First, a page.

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Aruba WPA2 with MAC authentication

Configuring an SSID with WPA2 Pre-Shared key or Enterprise authentication and encryption is very common. Sometimes you would like to add an extra authentication method. Although this method isn’t very secure, MAC authentication is still used as an extra method to strengthen the level of security of a wireless or wired network.

These days I have been configuring a Aruba Networks wireless network with one master en two local controllers. The customer is using WPA2 security and wanted to add MAC authentication as extra authentication method. The configuration of MAC authentication for Aruba Mobility Controllers is very straightforward. This blog provides an example of the MAC authentication configuration. The configuration of a MAC Authentication Profile and the definition the MAC database are key in the solution.

While testing I noticed that MAC authentication only worked when I configured the parameter “Max Authentication Failures = 1” of the MAC Authentication Profile. The MAC address of the client is blacklisted if it’s unknown. When blacklisted, the client cannot associate with any SSID for at least one hour. This wasn’t exactly what I wanted to happen.

The following log contains the user-debug information during the authentication process, when the parameter is still set to 0.

Dec 14 09:01:20 :522005: <INFO> |authmgr| MAC=cc:08:e0:5e:2c:7b IP= User entry deleted: reason=essid change
Dec 14 09:01:20 :522050: <INFO> |authmgr| MAC=cc:08:e0:5e:2c:7b,IP=N/A User data downloaded to datapath, new Role=authenticated/54, bw Contract=0/0,reason=Station resetting role
Dec 14 09:01:20 :522042: <NOTI> |authmgr| User Authentication Failed: username=cc:08:e0:5e:2c:7b MAC=cc:08:e0:5e:2c:7b IP= auth method=MAC auth server=Internal
Dec 14 09:01:22 :522026: <INFO> |authmgr| MAC=cc:08:e0:5e:2c:7b IP= User miss: ingress=0x1200, VLAN=666
Dec 14 09:01:22 :522049: <INFO> |authmgr| MAC=cc:08:e0:5e:2c:7b,IP= User role updated, existing Role=WA-Test_role/none, new Role=WA-Test_role/WA-Test_role, reason=First IP user created
Dec 14 09:01:22 :522006: <INFO> |authmgr| MAC=cc:08:e0:5e:2c:7b IP= User entry added: reason=Sibtye
Dec 14 09:01:22 :522049: <INFO> |authmgr| MAC=cc:08:e0:5e:2c:7b,IP= User role updated, existing Role=WA-Test_role/WA-Test_role, new Role=WA-Test_role/WA-Test_role, reason=User not authenticated for inheriting attributes
Dec 14 09:01:22 :522050: <INFO> |authmgr| MAC=cc:08:e0:5e:2c:7b,IP= User data downloaded to datapath, new Role=WA-Test_role/59, bw Contract=16385/16385,reason=New user IP processing

To me it looked like the authentication was using an OR statement instead of and AND statement. Eventually, with the help of cjoseph from Airheads Social, I noticed that after WPA2 authentication, the user gets the initial role of the AAA profile. I configured this profile as authenticated (allow all). Next MAC authentication is performed. If MAC authentication fails, the user still has the initial role from the AAA profile. If MAC authentication succeeds, the client is elevated to the MAC authentication role from the AAA profile.

I want both authentication methods to be successful before the client is granted access to the network. The only thing to change was, changing the initial role from the AAA profile to deny all.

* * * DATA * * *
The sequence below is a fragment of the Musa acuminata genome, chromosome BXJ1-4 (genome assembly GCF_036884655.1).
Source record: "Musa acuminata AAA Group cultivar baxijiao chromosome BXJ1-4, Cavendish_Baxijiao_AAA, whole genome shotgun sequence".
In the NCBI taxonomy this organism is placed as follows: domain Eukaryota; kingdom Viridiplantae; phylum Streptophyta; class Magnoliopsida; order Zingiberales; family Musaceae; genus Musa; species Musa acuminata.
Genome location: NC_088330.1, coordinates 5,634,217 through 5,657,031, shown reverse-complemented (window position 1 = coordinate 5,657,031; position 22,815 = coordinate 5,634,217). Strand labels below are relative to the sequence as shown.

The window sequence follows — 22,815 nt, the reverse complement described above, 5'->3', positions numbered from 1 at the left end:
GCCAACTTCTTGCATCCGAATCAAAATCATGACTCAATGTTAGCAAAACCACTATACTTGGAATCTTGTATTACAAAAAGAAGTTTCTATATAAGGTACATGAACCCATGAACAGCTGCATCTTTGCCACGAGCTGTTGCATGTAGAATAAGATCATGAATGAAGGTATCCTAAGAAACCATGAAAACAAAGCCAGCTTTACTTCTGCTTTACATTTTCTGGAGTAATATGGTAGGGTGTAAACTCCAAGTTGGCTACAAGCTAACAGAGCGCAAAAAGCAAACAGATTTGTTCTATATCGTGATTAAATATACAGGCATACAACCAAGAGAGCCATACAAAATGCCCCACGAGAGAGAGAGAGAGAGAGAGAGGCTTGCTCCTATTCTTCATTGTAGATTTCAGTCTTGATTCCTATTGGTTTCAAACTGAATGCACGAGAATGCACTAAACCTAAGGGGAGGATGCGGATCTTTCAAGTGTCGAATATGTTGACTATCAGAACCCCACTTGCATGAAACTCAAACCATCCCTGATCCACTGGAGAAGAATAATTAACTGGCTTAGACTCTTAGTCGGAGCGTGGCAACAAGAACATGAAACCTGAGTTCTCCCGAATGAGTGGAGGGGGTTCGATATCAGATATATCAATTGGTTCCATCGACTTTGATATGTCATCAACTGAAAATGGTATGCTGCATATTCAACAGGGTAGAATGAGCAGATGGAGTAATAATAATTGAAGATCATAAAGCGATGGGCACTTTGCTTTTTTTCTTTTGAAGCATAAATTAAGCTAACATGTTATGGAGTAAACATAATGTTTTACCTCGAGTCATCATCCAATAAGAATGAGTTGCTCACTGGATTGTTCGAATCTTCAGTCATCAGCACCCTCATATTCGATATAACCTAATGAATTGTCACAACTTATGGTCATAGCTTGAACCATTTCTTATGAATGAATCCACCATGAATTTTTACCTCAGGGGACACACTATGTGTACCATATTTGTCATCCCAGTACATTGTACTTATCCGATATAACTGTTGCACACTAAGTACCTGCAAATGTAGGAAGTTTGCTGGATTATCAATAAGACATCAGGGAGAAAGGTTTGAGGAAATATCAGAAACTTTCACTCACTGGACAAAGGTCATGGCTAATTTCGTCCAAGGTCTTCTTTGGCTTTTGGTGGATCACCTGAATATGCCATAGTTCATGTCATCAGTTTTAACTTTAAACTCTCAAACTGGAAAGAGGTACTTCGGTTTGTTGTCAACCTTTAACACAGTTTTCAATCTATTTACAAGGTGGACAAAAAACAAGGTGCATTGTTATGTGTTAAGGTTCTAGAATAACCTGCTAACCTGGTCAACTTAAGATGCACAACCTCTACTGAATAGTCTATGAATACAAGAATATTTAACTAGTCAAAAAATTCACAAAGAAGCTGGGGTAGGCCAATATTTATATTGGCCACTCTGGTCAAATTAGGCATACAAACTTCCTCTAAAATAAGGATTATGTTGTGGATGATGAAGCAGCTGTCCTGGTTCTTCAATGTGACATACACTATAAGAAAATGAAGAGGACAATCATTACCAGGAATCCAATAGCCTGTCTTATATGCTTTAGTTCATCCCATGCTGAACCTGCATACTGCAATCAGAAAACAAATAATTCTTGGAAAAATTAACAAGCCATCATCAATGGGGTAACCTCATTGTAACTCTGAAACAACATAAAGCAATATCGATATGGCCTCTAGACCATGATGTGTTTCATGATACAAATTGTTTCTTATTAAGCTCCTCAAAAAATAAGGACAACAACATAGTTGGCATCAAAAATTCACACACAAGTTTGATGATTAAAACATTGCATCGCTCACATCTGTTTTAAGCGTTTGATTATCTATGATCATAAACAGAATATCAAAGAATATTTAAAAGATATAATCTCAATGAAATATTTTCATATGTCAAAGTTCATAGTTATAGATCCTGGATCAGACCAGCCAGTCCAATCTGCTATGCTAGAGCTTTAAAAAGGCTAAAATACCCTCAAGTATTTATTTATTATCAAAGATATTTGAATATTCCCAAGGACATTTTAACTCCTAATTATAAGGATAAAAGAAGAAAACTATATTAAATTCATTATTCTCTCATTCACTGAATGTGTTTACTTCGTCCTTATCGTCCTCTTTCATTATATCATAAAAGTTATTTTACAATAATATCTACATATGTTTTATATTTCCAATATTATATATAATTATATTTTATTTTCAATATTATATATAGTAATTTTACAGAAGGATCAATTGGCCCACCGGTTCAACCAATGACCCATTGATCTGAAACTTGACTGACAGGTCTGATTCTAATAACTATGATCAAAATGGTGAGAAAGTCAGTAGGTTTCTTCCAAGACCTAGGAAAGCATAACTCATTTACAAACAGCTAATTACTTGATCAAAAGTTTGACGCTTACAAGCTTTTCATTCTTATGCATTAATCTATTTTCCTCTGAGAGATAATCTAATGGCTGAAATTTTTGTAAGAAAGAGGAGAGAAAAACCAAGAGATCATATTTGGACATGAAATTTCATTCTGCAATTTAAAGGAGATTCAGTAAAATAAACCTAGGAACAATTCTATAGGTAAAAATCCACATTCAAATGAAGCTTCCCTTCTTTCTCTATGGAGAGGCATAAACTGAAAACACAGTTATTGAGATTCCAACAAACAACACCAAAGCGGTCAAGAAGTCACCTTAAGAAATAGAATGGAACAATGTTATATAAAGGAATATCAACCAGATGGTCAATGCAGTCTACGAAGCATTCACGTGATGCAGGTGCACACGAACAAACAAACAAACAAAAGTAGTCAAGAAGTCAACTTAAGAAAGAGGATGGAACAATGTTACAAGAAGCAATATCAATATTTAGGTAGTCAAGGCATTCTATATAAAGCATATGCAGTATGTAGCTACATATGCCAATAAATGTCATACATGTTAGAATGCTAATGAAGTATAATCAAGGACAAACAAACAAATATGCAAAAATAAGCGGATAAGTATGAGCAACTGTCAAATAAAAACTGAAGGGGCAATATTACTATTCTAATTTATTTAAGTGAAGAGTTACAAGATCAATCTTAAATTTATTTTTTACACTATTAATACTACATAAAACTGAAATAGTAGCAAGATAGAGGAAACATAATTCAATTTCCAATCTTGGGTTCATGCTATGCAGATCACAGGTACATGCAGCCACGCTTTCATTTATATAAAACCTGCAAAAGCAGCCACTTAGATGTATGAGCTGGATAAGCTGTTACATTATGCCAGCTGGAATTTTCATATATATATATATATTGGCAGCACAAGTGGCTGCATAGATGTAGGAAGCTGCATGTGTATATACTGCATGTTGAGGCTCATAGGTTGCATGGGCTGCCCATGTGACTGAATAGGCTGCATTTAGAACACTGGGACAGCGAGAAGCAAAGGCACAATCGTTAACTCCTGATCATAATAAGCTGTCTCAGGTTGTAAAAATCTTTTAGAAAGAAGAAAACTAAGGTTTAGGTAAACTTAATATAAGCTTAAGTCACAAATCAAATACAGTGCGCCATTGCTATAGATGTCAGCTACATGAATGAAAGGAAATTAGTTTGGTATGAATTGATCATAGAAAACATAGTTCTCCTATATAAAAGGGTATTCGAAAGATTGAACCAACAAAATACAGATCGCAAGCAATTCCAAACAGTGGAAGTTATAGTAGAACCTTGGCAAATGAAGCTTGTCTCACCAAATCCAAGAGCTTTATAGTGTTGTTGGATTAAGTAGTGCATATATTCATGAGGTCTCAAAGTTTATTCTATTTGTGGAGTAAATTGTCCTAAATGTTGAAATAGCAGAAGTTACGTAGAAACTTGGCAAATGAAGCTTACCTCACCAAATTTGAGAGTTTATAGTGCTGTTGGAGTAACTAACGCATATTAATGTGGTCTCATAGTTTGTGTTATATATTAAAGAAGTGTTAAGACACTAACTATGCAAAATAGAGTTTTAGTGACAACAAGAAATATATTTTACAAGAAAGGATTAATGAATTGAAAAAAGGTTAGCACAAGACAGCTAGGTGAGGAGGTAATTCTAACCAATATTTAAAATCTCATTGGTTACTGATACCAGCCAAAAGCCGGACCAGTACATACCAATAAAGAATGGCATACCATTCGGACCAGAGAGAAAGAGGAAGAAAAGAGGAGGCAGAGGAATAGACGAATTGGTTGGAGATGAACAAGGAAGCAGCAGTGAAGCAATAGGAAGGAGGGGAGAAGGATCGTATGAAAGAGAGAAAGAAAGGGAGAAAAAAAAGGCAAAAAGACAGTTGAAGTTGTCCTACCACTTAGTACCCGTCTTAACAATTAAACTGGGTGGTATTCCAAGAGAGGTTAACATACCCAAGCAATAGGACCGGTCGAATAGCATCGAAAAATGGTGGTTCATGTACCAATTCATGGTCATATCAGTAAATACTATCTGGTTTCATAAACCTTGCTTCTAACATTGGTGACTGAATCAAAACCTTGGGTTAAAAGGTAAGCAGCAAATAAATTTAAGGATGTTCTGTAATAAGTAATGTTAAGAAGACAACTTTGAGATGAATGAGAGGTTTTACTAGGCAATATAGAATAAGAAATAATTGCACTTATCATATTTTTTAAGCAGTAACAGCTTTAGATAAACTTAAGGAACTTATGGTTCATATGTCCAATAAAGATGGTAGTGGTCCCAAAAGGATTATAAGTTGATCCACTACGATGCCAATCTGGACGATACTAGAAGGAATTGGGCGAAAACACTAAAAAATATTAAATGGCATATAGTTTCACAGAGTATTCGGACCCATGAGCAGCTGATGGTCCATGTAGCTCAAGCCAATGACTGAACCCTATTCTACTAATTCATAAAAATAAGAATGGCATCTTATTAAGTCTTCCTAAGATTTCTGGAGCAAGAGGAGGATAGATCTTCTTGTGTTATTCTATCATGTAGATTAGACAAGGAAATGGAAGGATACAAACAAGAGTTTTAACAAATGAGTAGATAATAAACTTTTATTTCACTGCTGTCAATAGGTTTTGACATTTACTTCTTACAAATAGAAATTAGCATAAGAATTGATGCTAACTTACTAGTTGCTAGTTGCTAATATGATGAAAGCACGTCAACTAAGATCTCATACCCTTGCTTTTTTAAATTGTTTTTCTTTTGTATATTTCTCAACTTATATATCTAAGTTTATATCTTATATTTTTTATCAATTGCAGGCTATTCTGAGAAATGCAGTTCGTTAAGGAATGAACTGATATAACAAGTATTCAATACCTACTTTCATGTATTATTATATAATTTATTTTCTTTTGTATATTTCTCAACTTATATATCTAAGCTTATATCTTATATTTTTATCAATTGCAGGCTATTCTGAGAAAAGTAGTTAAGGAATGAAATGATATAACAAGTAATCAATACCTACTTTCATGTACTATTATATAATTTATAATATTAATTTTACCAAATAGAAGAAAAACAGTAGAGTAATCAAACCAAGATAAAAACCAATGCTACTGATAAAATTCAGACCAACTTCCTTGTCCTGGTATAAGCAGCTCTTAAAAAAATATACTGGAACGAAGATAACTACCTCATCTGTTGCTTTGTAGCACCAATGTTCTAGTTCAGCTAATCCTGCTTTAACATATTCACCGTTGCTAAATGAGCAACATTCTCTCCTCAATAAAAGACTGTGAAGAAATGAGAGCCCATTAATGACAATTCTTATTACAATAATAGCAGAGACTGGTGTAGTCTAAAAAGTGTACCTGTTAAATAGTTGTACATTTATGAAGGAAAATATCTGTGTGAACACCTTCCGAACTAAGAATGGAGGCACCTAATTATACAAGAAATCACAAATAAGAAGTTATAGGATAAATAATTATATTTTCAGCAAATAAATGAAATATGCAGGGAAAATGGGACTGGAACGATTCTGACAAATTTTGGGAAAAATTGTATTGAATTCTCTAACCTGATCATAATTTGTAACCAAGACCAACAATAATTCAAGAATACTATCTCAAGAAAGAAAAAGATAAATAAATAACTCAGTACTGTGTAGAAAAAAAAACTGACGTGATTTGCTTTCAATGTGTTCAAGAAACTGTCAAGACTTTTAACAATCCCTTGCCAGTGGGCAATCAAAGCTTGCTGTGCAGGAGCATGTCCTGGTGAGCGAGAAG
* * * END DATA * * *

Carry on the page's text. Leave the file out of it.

aaa profile "WA-Test_aaa_prof"
   initial-role "denyall"
   authentication-mac "MAC_auth_prof"
   mac-default-role "WA-Test_role"
   mac-server-group "MAC-auth_srv"
   authentication-dot1x "default-psk"

Wireless controllers – the discussion continues

There is already a lot said and written about wireless controllers and it’s architectures. During my recent holiday my thoughts were wandering about this subject. At the beginning we had the stand-alone access-points, which were all configured as unique identities. Choosing the correct channel and power level could be a challenge in dense environments, so everybody was happy with the centralized wireless controllers.

The centralized wireless controllers were the solution to manage channel and power allocation with their build in ARM functionalities. But also the centralized management of the entire wireless environment was a great improvement for the management burden of IT personnel. Key players, like Cisco Systems and Aruba Networks, adopted this architecture and developed some outstanding wireless controllers. Over time more and more feature were added to the controllers, like spectrum analysis, wireless intrusion prevention systems, L3 roaming and advanced reporting. For some features you have to buy a separate license or you should use dedicated software or hardware, but nonetheless you have a easy to manage and flexible wireless design.

Some people started to discuss this architecture and found some disadvantages, like availability and scalability. The access-points are all managed by a centralized wireless controller, but what happens if the controller goes down? Who much time does it take to failover to a backup wireless controller? What license construction do I need when I would like to implement a redundant wireless controller architecture? Why do I need to tunnel all traffic from the access-points to the wireless controller, before the data of wireless clients accesses the wired infrastructure? Isn’t this a disadvantage for latency, delay and jitter characteristics? What is the impact for the controller when tunneling all traffic and who can I scale the controller to the future? These are all valid questions and some vendors decided to develop another wireless architecture.

Maybe the most well-known is AeroHive with their controller less wireless architecture. The wireless controller functionality is integrated in the access-points, but the management is still centralized. Every access-point is operating as an autonomous entity, but all access-points communicate with each other to form a hive (in AeroHive terminology). All configuration and monitoring is done through a centralized management platform. The impact of access-points loosing their connection with the management platform is minimal. The access-points stay online and stay operational for wireless purposes. This means that the wireless environment doesn’t depend on one or more wireless controllers.